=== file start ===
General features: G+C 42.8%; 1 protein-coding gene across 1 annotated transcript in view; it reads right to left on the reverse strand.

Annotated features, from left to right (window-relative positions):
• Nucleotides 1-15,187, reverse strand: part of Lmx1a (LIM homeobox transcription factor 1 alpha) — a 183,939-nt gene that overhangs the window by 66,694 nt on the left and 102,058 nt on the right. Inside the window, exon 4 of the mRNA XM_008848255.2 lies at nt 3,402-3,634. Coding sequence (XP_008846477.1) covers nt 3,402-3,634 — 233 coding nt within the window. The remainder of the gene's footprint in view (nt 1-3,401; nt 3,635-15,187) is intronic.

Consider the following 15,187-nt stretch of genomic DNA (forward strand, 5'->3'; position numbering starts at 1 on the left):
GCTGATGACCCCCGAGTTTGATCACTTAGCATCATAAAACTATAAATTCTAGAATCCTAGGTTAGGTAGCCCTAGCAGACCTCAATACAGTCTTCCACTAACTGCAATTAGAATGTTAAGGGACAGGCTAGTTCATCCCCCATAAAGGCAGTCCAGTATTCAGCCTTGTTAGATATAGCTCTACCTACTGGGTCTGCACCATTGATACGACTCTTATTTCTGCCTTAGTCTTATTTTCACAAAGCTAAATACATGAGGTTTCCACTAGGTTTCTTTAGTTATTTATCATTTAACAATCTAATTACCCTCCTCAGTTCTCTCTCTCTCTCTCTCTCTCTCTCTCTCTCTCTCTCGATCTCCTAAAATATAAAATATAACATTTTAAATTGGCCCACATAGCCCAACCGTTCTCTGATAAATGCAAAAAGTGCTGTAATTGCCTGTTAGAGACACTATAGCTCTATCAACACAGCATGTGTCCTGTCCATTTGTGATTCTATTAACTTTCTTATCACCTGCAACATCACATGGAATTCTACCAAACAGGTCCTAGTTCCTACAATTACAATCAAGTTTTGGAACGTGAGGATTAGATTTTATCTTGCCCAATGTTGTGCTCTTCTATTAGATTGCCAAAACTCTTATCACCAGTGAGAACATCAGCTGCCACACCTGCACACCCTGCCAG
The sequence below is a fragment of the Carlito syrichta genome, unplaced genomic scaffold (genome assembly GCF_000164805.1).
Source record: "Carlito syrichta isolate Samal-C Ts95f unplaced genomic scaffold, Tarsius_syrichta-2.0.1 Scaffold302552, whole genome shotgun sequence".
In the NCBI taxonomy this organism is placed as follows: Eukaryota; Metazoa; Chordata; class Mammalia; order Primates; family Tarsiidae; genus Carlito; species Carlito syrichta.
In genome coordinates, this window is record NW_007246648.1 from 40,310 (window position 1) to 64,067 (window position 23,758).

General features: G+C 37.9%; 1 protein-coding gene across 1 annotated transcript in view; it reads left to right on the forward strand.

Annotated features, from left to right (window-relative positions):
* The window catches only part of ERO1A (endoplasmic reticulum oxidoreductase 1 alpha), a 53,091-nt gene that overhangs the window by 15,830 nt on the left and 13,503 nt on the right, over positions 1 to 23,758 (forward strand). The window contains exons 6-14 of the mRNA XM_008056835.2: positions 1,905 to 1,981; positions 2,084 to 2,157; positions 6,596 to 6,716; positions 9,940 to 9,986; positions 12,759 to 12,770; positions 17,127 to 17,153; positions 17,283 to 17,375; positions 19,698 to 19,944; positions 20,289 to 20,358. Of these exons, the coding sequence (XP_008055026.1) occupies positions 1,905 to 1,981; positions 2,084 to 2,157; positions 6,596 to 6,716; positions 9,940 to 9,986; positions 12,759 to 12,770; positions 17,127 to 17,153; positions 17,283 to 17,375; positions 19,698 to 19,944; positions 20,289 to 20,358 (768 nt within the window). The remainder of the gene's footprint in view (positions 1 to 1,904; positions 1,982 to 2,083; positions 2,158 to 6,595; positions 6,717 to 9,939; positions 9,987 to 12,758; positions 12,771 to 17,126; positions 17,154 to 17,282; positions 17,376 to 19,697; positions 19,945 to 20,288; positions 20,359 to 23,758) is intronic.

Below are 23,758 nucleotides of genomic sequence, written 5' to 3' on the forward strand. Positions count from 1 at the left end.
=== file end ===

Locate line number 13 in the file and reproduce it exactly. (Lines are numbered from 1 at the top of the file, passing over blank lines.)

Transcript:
Below are 23,758 nucleotides of genomic sequence, written 5' to 3' on the forward strand. Positions count from 1 at the left end.